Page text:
Monday, February 8, 2010

"Moral Luck"?

[cross-posted with (at?) Joyous Catastrophe]

I'm not a regular reader of The New Yorker, but if I happen upon it (i.e., if I find it unused in the common kitchen area of the house), I'll give it a look-see. In an article on Van Gogh, there's a digression on Gauguin—who, like Wagner, happened to be a generally terrible man who made extraordinary art.
[Bernard] Williams points out that Gauguin's is a prime real-life case where doing the wrong thing—abandoning your wife and children and betraying your friends—appears to be morally justifiable, since the art made was, as it happened, great. Moral assessment, Williams suggests, has a strong component of sheer contingency and chance. You run a red light and no one notices; I run a red light and hit an old lady and I'm the worst guy in the world.
Gauguin is the original of the type, of whom Picasso is the most famous realization, of the artist as gambler—the solitary risk-taker, indifferent to anyone's welfare but his own and therefore capable of acts of independence and originality unknown to timid, orderly, nice people, acts that thrill and inspire new acts a century later. It is the goal of that kind of modern artist to run the red light and hit the old ladies—the old ladies of custom and convention. Where art since the Renaissance had attempted to limit luck in a system of inherited purpose and patterns, modern art demands that you press the pedal as hard as you can, and pray.

So that's what's wrong with modern art: the urge to upset people enough to be remembered for it by future generations, and the rejection of "inherited purpose". The great myth of modern art (of modern man, come to think of it) is that the artist is an autonomous individual whose actions, however abhorrent, may be justified by the acclaim of people unknown, or unborn.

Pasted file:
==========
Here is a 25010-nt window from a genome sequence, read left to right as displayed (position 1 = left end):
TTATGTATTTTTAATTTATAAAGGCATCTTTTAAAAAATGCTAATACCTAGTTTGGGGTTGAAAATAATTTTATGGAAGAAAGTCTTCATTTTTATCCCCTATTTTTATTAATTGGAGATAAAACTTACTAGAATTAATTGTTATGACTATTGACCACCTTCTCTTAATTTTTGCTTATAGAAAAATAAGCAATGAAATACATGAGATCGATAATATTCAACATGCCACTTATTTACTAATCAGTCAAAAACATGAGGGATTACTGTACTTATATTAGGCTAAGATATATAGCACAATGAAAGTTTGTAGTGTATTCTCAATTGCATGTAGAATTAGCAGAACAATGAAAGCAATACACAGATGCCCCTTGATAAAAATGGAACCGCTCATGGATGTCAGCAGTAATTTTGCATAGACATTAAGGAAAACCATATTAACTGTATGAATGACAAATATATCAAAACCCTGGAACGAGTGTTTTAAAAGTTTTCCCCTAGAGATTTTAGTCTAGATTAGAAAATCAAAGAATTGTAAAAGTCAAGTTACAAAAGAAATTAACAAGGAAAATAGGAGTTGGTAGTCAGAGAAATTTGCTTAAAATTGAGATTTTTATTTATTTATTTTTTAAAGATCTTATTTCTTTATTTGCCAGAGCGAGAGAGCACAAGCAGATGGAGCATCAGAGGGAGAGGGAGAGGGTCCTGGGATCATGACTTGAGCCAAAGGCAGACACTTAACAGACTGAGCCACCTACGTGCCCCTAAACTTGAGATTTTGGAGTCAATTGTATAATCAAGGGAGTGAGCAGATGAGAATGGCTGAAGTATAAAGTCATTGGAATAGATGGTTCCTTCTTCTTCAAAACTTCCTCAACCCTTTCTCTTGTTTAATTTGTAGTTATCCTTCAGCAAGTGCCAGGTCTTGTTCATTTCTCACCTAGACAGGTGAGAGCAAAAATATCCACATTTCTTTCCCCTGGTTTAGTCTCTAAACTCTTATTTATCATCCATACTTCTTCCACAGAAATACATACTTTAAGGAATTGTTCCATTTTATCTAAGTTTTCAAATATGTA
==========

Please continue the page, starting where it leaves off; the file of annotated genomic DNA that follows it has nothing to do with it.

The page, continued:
It is far to easy for me to sit back in my armchair and complain, though. Let me talk of something I may be a bit more qualified to discuss: music. We see the same type among composers, as well: Wagner, Schoenberg, perhaps even Mahler(?!). But the world would be a far worse place without the music of these men. (For those uncertain about Schoenberg, I suggest you try his Gurrelieder, or Verklärte Nacht. Gorgeous pieces.) Would their great art have been possible if these men had not been egotistical bastards? I don't know.

1 comment:

  1. I once heard a philosophy professor part with something like a negative answer to your question. He said, "I would shoot a, one-hundred children to stop one from touching Vermeer's 'The Glass of Wine.'" From TOUCHING it. And, I mean, you can sort of see his point: Vermeer is once in a civilization, but there are hapless children squealing about all over the place.